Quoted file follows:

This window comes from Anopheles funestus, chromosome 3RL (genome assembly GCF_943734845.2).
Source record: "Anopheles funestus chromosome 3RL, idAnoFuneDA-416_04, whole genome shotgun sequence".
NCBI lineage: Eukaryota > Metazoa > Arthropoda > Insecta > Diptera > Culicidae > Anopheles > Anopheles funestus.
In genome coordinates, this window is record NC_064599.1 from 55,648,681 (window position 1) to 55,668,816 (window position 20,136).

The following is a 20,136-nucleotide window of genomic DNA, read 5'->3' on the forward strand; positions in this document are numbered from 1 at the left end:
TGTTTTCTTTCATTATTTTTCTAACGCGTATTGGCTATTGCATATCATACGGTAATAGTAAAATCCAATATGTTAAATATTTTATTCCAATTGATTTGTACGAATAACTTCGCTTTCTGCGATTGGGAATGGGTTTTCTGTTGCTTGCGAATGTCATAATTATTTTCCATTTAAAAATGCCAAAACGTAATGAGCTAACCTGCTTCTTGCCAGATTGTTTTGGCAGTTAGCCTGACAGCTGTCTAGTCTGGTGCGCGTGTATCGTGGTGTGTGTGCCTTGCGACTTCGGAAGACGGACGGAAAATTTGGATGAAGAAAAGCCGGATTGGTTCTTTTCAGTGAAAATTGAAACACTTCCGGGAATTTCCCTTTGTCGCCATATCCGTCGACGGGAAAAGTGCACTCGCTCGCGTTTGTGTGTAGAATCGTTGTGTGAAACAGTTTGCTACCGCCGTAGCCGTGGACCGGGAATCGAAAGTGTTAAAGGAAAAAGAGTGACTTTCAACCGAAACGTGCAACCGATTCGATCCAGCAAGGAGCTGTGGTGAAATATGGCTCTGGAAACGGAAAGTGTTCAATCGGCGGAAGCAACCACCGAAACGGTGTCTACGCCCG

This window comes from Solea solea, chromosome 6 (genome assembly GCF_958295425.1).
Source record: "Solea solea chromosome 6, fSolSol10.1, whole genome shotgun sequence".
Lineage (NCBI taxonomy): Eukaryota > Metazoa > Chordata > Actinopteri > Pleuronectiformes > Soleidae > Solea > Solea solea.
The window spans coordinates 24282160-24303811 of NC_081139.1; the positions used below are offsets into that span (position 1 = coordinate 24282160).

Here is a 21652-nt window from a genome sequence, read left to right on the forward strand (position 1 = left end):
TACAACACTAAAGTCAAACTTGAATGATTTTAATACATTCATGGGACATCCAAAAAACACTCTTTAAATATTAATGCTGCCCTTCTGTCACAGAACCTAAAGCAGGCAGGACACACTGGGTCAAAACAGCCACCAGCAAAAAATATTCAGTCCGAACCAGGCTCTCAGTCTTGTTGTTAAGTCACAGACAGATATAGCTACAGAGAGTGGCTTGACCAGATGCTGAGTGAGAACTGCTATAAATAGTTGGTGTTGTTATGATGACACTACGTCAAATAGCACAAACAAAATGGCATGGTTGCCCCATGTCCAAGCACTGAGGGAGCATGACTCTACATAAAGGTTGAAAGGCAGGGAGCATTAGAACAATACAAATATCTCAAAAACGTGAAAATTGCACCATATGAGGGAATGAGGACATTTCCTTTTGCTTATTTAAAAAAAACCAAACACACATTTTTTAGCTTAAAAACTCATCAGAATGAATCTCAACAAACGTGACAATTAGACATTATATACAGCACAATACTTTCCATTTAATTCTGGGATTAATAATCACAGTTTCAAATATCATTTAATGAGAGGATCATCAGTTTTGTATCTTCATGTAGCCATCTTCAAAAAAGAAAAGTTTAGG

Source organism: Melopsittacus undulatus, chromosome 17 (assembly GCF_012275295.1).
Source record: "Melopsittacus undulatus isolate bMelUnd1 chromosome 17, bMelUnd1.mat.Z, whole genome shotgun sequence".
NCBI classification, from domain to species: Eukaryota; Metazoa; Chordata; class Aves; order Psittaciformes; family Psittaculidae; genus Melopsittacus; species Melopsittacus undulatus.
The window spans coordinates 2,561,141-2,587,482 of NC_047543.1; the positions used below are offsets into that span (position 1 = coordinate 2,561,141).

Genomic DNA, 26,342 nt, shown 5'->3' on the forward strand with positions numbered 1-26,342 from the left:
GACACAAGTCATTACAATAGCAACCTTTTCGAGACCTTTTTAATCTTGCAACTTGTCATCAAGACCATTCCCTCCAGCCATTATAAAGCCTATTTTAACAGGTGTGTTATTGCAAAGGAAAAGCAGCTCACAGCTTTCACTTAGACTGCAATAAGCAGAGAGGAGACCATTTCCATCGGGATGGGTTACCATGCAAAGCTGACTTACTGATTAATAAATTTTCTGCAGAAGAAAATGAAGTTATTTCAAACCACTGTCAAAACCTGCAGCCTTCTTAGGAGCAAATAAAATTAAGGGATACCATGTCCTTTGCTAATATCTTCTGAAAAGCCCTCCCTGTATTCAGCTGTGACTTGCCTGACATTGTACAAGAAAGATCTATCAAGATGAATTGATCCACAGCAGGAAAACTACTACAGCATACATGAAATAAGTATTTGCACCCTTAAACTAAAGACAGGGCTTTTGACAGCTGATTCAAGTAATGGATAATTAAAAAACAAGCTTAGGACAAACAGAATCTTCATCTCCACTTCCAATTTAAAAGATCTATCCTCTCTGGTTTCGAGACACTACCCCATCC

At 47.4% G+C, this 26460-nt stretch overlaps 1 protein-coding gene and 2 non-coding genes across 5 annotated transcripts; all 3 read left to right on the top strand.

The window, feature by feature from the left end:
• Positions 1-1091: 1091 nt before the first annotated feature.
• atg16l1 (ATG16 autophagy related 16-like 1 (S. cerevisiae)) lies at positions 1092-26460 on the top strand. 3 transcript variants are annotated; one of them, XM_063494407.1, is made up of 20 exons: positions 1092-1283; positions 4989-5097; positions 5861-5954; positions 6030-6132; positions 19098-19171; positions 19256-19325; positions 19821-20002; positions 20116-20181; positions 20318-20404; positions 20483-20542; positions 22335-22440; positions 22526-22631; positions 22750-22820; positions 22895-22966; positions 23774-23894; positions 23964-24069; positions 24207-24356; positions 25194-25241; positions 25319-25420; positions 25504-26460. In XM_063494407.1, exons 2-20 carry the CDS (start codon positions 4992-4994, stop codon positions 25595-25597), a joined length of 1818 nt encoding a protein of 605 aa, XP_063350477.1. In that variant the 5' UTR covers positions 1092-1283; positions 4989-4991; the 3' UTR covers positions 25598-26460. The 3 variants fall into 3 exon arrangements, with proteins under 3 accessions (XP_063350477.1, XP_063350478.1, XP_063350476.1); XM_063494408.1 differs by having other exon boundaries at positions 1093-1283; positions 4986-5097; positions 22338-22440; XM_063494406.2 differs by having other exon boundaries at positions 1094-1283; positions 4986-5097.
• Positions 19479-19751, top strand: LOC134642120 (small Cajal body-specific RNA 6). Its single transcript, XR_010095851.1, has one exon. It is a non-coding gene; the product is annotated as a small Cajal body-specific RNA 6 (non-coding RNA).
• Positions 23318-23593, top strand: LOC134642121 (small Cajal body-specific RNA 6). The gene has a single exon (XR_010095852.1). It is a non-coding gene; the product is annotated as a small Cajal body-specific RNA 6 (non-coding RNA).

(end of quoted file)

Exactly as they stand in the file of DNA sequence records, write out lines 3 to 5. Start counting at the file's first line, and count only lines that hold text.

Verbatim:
NCBI lineage: Eukaryota > Metazoa > Arthropoda > Insecta > Diptera > Culicidae > Anopheles > Anopheles funestus.
In genome coordinates, this window is record NC_064599.1 from 55,648,681 (window position 1) to 55,668,816 (window position 20,136).

The following is a 20,136-nucleotide window of genomic DNA, read 5'->3' on the forward strand; positions in this document are numbered from 1 at the left end: